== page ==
New Ethics for the Public's Health

Overview

This book is an edited collection of readings that addresses these pub lic health challenges. Many of the issues considered, such as policy f or alcohol and other drugs, newly emergent epidemics, and violence pre vention, are public health concerns beyond the purview of traditional bioethics. Others, such as access to health care, managed care, reprod uctive technologies, and genetic testing, are covered in bioethics tex ts, but here they are approached from the distinct viewpoint of public health. The book makes...

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Overview

This book is an edited collection of readings that addresses these pub lic health challenges. Many of the issues considered, such as policy f or alcohol and other drugs, newly emergent epidemics, and violence pre vention, are public health concerns beyond the purview of traditional bioethics. Others, such as access to health care, managed care, reprod uctive technologies, and genetic testing, are covered in bioethics tex ts, but here they are approached from the distinct viewpoint of public health. The book makes explicit the community perspective of public h ealth, as well as the field's emphasis on prevention. It examines the conceptual issues raised by the public health perspective (i.e., what is meant by community, the common good, and individual autonomy) as we ll as the policies that can be developed when health problems are appr oached in population-based, preventive terms.

The book contains black-and-white illustrations.

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Editorial Reviews

Elizabeth A. Burns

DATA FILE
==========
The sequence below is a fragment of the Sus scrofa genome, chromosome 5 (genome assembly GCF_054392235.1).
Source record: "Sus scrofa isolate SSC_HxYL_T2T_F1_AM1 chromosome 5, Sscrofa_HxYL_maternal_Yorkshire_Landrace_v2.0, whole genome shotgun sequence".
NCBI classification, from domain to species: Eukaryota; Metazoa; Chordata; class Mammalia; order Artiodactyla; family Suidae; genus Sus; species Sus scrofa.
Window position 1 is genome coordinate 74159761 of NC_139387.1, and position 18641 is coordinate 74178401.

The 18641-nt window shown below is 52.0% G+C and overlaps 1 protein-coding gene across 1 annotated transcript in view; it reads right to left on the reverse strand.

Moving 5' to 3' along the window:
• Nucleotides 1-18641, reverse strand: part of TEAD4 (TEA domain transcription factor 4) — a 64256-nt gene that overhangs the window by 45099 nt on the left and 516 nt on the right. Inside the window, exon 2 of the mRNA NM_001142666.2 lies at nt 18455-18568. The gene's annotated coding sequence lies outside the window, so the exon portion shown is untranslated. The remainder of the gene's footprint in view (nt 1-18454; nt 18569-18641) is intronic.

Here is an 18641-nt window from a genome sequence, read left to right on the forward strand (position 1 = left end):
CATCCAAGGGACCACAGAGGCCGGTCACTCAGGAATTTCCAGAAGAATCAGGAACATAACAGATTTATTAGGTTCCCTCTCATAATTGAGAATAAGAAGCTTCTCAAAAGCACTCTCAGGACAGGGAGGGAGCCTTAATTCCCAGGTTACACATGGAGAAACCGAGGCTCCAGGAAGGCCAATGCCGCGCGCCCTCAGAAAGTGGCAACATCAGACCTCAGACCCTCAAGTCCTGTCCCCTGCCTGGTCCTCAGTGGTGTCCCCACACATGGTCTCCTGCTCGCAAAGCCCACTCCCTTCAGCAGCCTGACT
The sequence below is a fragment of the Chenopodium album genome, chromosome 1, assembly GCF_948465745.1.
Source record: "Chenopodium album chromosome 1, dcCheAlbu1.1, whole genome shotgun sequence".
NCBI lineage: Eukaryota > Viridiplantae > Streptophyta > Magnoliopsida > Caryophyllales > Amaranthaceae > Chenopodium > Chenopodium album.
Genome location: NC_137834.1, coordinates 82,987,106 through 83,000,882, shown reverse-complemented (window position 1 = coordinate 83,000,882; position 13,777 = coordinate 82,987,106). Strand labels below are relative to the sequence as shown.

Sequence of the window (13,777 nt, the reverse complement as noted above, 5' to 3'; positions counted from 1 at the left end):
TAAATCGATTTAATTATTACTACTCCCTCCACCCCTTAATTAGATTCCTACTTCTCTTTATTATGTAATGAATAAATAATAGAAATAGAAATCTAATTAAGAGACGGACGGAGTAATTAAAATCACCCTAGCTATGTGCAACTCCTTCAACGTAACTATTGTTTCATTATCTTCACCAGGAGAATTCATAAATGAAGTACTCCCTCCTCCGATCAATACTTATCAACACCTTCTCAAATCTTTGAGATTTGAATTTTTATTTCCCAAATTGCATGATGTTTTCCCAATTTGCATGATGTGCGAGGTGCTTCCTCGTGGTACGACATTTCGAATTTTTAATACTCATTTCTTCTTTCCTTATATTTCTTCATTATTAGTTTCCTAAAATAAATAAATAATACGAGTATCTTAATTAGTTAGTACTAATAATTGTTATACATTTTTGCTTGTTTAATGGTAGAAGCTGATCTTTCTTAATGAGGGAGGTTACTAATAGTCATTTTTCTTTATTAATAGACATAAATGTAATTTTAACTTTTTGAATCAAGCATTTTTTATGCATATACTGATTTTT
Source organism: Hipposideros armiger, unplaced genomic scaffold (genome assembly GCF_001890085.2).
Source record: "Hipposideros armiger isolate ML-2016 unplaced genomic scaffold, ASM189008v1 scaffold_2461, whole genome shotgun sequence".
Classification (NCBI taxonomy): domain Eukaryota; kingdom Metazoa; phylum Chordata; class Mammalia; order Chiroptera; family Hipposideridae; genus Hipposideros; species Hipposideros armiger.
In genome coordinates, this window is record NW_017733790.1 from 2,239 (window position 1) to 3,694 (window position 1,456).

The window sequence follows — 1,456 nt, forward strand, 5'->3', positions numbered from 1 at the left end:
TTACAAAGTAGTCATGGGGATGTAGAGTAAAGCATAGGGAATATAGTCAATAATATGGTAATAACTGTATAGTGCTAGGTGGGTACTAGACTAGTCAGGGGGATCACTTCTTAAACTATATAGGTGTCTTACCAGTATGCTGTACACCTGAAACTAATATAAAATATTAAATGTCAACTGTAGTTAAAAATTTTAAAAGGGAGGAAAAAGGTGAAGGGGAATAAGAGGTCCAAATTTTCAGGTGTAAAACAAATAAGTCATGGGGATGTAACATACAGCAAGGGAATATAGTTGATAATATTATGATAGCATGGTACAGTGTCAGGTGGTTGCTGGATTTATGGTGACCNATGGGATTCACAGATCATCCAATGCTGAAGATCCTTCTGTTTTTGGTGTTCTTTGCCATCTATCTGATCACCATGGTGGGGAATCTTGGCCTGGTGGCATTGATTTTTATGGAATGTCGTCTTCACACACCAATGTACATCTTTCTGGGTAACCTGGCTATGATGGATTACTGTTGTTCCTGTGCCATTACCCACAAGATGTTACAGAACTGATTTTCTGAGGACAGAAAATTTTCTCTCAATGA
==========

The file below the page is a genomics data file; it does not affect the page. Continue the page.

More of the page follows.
The issues that are important for the next century are discussed in this book. How will access be provided in an era of managed care and at a time when new and old diseases are emerging? Also, how do we address those issues that are becoming more apparent as the result of new technology? What are the rights of the community versus the individual? The articles in this book are the basis for a strong argument for ethics to be viewed from a public health and provider view and not just from a philosophical point of view. From this perspective, texts used by philosophers usually expose students and/or practitioners to ""contrasting and powerfully argued views on problems which are deeply disputed or in perpetual conflict and not likely to be resolved."" The editors here do not discuss issues in an abstract way, but rather with a pragmatic, eclectic approach to real life problems. The purpose is to look at fundamental questions about the duties and obligations owed by citizens to the public community. The editors and contributors make the point throughout each article chosen that public health must pay careful attention to the larger community and the rationale for promoting and protecting the health of the people if it is to prosper. They also raise some fundamental political questions such as: what is the meaning and scope of community and the balance between the market and the public realm in today's highly individualistic society? Graduate students in nursing, medical students, and social and public health students all could benefit from the discussions in each chapter. It would also be very appropriate to have professionals in those areas read and discuss the various health issuespresented. A very helpful feature is the introductory focus on aspects of ethical theory and public health. This is very helpful in setting the stage for thought and discussion for those who have not recently studied ethics. The content is organized to present material from a population perspective (i.e., sickness, race, class, and epidemiological theory). Public health is viewed from a community perspective. Timely topics such as tobacco, alcohol, and drugs, as well as the U.S. policies on violence, AIDS, and emerging diseases such as the hanta virus are discussed and are viewed from an ethical and public health perspective. Of particular interest are sections related to new technology and reproductive issues. This book would be a great adjunct to many courses related to community and public health at colleges and universities. It could also be used to spark vigorous debate among healthcare providers, especially those involved in public/community health. There are many nursing ethics texts and those related to community health, but, I am not familiar with any one which takes the approach found in this book. I would highly recommend this as a companion book in any number of nursing courses.